My girlfriend and I have been together for some time now and we tried oral sex for the first time about a year ago. The first time it happened was unprotected and afterwards these red areas on her palate appeared. The areas are reddish, have some small dots and are painless. She has little discomfort but no pain at all..and the areas disappeared after 2 to 3 days. We have no idea what it could be since she has gone to her doctor and dentist and has not gotten an answer. She also got blood work done for Strep Throat and Mono but it came up negative. I recently had blood work done too for STD's and it came up negative. We're trying to figure what it is since we had oral sex again a few days ago and the areas appeared again. Any possible reasons why this is happening??
Copyright 1994-2016 MedHelp International. All rights reserved.
MedHelp is a division of Aptus Health.
This site complies with the HONcode standard for trustworthy health information.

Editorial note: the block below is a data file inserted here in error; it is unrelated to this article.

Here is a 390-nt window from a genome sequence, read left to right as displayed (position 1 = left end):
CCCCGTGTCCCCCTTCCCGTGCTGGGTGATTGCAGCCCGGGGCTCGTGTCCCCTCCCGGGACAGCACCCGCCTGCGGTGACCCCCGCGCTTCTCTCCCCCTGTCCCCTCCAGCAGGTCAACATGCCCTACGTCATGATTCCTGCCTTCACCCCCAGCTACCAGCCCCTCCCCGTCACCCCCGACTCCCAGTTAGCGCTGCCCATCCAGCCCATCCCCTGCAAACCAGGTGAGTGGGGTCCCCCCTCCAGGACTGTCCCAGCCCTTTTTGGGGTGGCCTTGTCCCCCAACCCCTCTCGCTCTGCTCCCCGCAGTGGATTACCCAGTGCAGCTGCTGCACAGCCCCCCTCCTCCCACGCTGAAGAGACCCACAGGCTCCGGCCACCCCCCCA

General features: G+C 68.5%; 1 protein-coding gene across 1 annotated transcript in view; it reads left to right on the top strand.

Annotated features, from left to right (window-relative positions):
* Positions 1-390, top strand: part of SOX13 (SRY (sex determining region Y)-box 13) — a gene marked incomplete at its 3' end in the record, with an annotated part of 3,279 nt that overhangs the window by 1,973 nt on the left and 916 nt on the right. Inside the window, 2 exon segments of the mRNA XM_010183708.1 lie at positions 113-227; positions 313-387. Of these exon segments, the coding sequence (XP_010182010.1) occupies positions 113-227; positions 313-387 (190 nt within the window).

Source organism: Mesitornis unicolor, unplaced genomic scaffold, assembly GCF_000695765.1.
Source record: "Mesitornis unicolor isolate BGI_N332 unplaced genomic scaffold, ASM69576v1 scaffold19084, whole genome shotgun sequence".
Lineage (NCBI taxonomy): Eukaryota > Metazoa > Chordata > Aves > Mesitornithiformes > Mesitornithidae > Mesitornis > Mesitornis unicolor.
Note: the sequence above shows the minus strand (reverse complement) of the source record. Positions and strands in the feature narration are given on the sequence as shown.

The Content on this Site is presented in a summary fashion, and is intended to be used for educational and entertainment purposes only. It is not intended to be and should not be interpreted as medical advice or a diagnosis of any health or fitness problem, condition or disease; or a recommendation for a specific test, doctor, care provider, procedure, treatment plan, product, or course of action. Med Help International, Inc. is not a medical or healthcare provider and your use of this Site does not create a doctor / patient relationship. We disclaim all responsibility for the professional qualifications and licensing of, and services provided by, any physician or other health providers posting on or otherwise referred to on this Site and/or any Third Party Site. Never disregard the medical advice of your physician or health professional, or delay in seeking such advice, because of something you read on this Site. We offer this Site AS IS and without any warranties. By using this Site you agree to the following Terms and Conditions. If you think you may have a medical emergency, call your physician or 911 immediately.